IaaS vs PaaS
Here is question for you:
Do you like to do more admin stuff for low cost hosting?
Or do you like to focus on coding and spent a bit more money and let cloud do most of admin work for you?
It's a your time vs money optimization.
Personally, for small (scale) project I'am running with IaaS - but I already have knowledge how to do it.For big ones - it's better to stick with PaaS - even very skilled DevOps can't single-handedly deal with big scale.
For you I would advise using PaaS since you don't have experience with neither PaaS nor IaaS.PaaS is a lot easier to learn and you can always migrate your code to IaaS as a Step 2 :)
Good luck and have fun.
If you're taking over another project, make sure the client has docs before you take it on. Otherwise, there's a good chance that you won't be able to deliver what they want. Best to avoid those customers initially (if you can).
PaaS is much simpler for you as a developer, assuming your desired stack is supported. Caveat is it will likely cost your client more. Although, it may not if you account for billable hours saved by not having to deal with IaaS. Depends on the project's scale and resource usage. With a small scale project, PaaS may be a wash or even cost less.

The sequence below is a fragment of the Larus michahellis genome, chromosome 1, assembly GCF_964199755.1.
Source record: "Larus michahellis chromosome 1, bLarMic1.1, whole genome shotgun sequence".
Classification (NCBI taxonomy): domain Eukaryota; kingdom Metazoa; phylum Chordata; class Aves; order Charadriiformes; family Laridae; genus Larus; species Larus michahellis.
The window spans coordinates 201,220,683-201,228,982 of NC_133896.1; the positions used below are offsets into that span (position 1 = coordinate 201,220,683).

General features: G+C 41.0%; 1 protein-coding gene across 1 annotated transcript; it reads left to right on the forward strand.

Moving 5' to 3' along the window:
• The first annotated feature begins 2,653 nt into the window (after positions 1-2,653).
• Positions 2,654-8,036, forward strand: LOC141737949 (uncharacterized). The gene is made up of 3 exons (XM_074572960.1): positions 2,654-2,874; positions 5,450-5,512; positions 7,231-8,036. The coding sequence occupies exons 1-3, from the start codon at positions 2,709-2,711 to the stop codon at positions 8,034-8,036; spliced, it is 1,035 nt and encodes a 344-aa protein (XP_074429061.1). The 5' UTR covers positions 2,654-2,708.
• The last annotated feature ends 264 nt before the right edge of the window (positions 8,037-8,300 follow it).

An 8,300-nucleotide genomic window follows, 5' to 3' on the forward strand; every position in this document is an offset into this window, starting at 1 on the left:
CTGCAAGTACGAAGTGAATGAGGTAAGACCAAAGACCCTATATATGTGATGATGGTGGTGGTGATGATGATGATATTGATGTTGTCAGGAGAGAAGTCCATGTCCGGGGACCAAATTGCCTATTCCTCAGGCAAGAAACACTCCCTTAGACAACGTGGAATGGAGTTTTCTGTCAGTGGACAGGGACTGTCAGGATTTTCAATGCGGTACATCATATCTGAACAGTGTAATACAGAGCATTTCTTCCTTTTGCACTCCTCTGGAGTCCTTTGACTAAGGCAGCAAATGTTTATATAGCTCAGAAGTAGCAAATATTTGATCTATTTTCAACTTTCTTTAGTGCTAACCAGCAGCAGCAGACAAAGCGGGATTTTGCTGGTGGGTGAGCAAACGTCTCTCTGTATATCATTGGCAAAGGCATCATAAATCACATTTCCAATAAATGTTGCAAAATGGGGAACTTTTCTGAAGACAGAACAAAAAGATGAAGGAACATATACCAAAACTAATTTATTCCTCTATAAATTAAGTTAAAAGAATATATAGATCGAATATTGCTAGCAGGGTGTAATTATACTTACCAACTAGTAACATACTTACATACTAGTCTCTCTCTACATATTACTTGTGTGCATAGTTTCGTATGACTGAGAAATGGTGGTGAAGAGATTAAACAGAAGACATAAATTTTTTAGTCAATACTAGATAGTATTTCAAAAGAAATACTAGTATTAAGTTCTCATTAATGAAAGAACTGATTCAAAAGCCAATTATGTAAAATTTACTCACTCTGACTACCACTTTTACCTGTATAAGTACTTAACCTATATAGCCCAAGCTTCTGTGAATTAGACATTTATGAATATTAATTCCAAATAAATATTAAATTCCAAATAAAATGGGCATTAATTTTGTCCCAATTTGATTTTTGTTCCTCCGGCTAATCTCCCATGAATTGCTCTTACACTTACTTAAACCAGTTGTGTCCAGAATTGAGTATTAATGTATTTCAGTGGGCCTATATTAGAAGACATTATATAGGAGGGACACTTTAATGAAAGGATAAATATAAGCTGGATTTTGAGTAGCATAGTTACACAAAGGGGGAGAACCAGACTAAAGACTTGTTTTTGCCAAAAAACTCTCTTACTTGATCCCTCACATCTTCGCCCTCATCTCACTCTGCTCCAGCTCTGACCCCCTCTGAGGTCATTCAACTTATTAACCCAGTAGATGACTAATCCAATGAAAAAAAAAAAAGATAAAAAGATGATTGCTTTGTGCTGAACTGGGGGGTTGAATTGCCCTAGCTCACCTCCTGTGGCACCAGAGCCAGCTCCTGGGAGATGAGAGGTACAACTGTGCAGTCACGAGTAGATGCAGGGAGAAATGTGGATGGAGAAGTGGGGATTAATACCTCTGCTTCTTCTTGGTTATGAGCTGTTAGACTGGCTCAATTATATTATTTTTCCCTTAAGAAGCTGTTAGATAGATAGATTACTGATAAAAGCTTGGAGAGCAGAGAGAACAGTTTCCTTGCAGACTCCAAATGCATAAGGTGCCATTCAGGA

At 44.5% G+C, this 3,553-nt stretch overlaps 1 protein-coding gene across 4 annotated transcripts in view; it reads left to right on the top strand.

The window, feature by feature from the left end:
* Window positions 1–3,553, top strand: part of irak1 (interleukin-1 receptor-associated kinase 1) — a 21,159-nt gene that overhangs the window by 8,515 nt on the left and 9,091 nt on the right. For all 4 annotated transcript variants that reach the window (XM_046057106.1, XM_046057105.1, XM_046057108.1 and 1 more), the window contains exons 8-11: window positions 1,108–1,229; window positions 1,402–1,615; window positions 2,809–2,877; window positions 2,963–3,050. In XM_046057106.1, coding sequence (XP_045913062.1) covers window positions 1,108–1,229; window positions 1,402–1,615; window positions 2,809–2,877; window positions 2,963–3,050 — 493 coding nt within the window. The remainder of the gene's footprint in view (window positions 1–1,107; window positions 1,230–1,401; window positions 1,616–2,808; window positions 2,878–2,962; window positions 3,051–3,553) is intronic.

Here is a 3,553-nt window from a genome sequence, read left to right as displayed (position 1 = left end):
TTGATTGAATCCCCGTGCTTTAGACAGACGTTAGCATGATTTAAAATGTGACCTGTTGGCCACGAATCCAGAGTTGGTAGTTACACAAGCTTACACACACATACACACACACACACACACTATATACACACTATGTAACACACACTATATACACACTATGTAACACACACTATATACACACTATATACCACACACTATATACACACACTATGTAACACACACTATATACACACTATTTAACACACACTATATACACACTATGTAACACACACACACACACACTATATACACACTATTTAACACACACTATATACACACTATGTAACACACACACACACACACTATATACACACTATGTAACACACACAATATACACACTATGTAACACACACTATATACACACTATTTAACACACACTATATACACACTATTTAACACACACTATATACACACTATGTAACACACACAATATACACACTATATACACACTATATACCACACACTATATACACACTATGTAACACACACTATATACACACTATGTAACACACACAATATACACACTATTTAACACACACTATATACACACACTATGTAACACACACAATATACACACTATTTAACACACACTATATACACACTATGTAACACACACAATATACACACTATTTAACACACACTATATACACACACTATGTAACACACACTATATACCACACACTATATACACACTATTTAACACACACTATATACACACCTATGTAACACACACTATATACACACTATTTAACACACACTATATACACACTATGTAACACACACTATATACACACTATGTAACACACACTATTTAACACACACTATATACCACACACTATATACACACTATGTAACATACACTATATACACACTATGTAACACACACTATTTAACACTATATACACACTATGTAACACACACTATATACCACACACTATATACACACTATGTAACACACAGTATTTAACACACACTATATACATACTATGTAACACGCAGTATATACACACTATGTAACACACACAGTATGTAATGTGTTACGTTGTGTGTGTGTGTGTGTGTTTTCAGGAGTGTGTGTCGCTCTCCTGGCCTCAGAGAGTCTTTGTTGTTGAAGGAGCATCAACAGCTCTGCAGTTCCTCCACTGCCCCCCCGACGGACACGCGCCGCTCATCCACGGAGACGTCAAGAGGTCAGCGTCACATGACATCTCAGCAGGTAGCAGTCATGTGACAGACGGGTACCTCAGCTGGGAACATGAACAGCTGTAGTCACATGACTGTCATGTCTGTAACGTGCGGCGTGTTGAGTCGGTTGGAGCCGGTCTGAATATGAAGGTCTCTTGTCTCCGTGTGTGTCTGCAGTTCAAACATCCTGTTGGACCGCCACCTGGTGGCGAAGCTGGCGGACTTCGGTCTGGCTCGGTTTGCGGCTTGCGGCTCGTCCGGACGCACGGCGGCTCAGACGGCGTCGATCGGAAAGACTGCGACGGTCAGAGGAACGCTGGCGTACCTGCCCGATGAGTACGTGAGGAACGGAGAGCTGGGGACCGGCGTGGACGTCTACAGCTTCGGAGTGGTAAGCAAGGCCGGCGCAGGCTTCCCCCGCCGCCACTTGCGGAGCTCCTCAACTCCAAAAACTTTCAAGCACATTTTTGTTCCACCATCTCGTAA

Obviously it's good to expand your horizons learning new technologies. Doing so while under deadlines on someone else's dime, perhaps not as much. It's at least something to consider if there's very lax deadlines. How to bill it ethically is up to you and likely depends on a ton of factors.
Using modern frameworks in languages you already know does seem to be a good compromise. Your learning curve there should be drastically lower than learning an entirely new stack from scratch. This is probably the safest route, and if you choose it I'd suggest learning new stacks on your own time regardless.
It also depends on your clients, they will most likely be making the call based on the tech they already are using in their current stack and their tech employees. So when they bring in a consultant they will want to keep in line with their in-house tech stack not to complicate future maintenance and hiring.
I'd also go with Spring because they have a huge market share and many projects require Spring knowledge.
By knowing Spring you are expanding the circle for possible clients.
Play/Dropwizard are nice frameworks but they don't bring you any value as a freelancer because nobody will require knowledge/experience in those frameworks.